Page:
Many couples find that, after they have children, it is easy to fall into gender stereotypes. Even when, before becoming a family, they were in an equal partnership and supportive of both careers, when the baby comes it is very easy to start thinking in terms of ‘bread-winner’ and ‘stay at home parent.’
Nature has a part to play in this. Women, by default, take on the lion’s share of responsibility when it comes to nurturing – firstly, by carrying the baby for nine months, then labor, birth and breastfeeding. In fact, it is not uncommon for men to feel rather left out and looking for a role, so new dads often see work as their way of ‘doing something’, focusing their attention on bringing in as much money as possible, and subsequently missing out on lots of bonding opportunities with their newborn.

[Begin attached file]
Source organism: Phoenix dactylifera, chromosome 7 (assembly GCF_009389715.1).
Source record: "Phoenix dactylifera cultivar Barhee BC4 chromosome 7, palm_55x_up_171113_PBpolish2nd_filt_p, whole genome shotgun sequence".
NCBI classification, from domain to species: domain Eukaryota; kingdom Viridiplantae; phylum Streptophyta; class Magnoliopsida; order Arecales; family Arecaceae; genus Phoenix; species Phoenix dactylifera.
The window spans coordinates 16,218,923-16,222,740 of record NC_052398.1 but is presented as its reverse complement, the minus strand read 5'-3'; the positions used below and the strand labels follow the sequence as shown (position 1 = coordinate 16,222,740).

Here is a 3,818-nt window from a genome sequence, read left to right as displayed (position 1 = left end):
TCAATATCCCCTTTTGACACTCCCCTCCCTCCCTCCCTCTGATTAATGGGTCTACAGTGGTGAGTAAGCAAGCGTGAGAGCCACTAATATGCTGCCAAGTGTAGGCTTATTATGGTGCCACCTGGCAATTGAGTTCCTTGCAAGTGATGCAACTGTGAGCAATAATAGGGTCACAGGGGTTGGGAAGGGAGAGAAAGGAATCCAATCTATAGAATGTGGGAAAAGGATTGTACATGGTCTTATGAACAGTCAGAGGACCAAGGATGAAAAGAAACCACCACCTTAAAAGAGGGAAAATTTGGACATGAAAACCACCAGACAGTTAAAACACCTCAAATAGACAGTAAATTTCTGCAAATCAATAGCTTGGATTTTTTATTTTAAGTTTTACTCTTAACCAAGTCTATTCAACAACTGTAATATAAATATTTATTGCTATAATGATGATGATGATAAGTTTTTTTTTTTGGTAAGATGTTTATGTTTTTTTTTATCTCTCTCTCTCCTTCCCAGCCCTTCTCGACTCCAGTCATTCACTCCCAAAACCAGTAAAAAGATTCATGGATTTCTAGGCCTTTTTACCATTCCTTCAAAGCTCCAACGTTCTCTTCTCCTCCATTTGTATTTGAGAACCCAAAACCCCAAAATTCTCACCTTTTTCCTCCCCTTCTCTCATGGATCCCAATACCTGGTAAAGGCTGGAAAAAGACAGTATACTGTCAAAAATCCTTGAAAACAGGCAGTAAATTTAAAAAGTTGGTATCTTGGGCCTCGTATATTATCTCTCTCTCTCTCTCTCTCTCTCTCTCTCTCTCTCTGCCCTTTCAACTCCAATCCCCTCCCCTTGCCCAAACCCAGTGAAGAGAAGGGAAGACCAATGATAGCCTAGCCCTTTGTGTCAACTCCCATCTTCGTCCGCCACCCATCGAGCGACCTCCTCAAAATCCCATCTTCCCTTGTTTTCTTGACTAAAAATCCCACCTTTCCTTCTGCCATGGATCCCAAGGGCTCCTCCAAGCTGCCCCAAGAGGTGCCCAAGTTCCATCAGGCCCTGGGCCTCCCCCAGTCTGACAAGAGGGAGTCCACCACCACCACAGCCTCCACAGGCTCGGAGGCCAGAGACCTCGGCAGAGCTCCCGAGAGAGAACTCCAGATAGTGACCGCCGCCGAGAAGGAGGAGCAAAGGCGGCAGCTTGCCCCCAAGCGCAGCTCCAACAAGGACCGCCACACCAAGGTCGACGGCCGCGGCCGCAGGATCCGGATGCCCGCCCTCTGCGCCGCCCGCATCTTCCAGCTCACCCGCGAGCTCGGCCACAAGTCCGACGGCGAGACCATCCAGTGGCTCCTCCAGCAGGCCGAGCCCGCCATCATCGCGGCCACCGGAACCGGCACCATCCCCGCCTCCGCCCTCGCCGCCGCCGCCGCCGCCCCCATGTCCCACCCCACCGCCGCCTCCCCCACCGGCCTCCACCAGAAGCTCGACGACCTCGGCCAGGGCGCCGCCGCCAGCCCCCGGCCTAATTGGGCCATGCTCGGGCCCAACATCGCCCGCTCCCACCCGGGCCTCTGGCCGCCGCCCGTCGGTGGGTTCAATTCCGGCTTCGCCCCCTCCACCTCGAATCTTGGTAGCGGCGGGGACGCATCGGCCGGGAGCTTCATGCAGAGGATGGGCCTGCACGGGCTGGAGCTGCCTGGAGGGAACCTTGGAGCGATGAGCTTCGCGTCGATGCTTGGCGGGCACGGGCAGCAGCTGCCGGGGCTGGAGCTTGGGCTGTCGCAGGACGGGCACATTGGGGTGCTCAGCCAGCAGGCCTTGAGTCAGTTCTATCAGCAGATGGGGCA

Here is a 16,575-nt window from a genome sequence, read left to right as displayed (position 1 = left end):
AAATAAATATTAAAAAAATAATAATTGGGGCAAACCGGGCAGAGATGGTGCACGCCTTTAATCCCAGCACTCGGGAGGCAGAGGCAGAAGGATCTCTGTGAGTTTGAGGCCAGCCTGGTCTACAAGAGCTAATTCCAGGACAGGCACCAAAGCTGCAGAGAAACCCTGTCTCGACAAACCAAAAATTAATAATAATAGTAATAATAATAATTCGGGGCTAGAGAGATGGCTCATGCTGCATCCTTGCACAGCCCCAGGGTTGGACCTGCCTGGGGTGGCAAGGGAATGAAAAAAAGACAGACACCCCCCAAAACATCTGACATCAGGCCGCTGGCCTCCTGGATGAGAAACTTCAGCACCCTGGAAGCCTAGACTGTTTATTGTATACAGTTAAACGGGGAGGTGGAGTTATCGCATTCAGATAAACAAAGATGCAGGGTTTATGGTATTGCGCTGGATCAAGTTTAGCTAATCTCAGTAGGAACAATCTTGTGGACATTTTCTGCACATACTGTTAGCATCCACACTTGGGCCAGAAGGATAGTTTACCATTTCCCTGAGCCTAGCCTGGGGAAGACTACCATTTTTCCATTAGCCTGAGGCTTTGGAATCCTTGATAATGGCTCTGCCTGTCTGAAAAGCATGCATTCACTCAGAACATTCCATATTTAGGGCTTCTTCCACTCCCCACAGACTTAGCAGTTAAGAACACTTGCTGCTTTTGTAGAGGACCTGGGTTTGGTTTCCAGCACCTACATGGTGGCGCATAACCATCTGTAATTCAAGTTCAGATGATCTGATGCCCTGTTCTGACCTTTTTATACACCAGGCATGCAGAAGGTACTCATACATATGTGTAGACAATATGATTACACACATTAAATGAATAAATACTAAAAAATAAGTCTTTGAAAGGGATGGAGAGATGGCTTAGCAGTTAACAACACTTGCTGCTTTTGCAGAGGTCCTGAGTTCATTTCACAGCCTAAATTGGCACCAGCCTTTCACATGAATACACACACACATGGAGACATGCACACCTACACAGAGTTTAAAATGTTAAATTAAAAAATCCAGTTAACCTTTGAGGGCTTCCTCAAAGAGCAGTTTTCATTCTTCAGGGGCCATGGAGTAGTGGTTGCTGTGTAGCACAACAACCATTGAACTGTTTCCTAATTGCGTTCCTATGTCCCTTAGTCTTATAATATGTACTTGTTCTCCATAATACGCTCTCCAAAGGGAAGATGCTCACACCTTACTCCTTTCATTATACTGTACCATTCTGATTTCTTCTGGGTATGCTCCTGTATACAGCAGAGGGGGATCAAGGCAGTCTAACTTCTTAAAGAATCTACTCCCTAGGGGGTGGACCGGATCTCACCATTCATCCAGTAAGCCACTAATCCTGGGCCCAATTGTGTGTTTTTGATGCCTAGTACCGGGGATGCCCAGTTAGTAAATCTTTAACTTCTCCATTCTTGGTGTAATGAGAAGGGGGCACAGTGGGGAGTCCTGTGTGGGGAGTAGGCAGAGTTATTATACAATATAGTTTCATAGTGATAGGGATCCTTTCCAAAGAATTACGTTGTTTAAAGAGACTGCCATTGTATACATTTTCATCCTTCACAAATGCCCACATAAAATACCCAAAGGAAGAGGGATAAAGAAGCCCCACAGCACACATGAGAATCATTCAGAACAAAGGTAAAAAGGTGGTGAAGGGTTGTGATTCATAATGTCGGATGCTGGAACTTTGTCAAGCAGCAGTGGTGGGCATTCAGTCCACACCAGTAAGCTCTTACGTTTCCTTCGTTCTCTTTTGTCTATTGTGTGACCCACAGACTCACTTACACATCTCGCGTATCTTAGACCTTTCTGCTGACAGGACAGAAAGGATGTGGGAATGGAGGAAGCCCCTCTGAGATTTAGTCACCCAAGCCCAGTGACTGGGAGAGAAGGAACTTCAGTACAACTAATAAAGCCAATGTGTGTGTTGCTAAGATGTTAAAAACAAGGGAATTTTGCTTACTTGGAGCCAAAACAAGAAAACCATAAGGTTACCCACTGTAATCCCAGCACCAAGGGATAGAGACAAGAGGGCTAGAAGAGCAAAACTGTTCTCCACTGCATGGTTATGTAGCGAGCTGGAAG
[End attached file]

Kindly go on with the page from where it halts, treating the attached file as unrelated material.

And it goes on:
Not so long ago, dads were seen as the provider for the family – and keeping the family afloat financially is still a big worry for most men. But children benefit hugely if they have input from both parents. Mums and dads tend to interact with babies and children in different ways. Dads will often be more playful and promote physical activities, encouraging independence and achievement. Mums can often be more nurturing and protective.
Establish boundaries with work early on and your employer should soon adjust; if you used to regularly work late, then you might make an effort to leave on time. Babies and children love routine – knowing you will be home for bath time, for example, will help them to feel secure and loved.
You should also take time for yourself. A few minutes can be enough. Taking a break may mean being very active, doing an activity that you’re good at and which achieves something boosts your self-esteem. Or, it may mean not doing very much at all. It can be good to have an interest where you’re not seen as someone’s dad, partner or employee. You’re just you.